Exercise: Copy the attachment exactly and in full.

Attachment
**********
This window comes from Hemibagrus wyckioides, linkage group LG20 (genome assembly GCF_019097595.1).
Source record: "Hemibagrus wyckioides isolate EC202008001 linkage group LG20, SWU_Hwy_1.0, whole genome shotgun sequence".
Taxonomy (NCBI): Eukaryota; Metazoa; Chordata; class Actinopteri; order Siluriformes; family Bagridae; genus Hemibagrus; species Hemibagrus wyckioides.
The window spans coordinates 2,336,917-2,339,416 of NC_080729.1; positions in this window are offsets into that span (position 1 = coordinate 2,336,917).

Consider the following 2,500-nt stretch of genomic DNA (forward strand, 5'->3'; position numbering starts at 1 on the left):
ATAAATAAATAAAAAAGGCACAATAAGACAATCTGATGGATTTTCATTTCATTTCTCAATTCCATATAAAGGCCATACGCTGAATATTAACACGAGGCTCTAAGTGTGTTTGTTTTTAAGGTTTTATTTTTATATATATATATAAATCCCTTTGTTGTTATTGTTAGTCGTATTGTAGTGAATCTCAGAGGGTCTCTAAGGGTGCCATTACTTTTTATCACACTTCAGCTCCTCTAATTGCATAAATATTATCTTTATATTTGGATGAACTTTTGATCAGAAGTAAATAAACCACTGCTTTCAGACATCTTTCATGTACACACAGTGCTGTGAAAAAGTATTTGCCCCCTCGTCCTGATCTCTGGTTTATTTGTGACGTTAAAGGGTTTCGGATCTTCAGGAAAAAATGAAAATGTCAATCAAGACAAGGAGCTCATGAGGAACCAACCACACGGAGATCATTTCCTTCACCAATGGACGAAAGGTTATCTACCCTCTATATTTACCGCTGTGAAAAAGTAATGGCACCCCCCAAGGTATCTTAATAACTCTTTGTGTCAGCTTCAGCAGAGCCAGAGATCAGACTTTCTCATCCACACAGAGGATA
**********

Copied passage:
This window comes from Hemibagrus wyckioides, linkage group LG20 (genome assembly GCF_019097595.1).
Source record: "Hemibagrus wyckioides isolate EC202008001 linkage group LG20, SWU_Hwy_1.0, whole genome shotgun sequence".
Taxonomy (NCBI): Eukaryota; Metazoa; Chordata; class Actinopteri; order Siluriformes; family Bagridae; genus Hemibagrus; species Hemibagrus wyckioides.
The window spans coordinates 2,336,917-2,339,416 of NC_080729.1; positions in this window are offsets into that span (position 1 = coordinate 2,336,917).

Consider the following 2,500-nt stretch of genomic DNA (forward strand, 5'->3'; position numbering starts at 1 on the left):
ATAAATAAATAAAAAAGGCACAATAAGACAATCTGATGGATTTTCATTTCATTTCTCAATTCCATATAAAGGCCATACGCTGAATATTAACACGAGGCTCTAAGTGTGTTTGTTTTTAAGGTTTTATTTTTATATATATATATAAATCCCTTTGTTGTTATTGTTAGTCGTATTGTAGTGAATCTCAGAGGGTCTCTAAGGGTGCCATTACTTTTTATCACACTTCAGCTCCTCTAATTGCATAAATATTATCTTTATATTTGGATGAACTTTTGATCAGAAGTAAATAAACCACTGCTTTCAGACATCTTTCATGTACACACAGTGCTGTGAAAAAGTATTTGCCCCCTCGTCCTGATCTCTGGTTTATTTGTGACGTTAAAGGGTTTCGGATCTTCAGGAAAAAATGAAAATGTCAATCAAGACAAGGAGCTCATGAGGAACCAACCACACGGAGATCATTTCCTTCACCAATGGACGAAAGGTTATCTACCCTCTATATTTACCGCTGTGAAAAAGTAATGGCACCCCCCAAGGTATCTTAATAACTCTTTGTGTCAGCTTCAGCAGAGCCAGAGATCAGACTTTCTCATCCACACAGAGGATA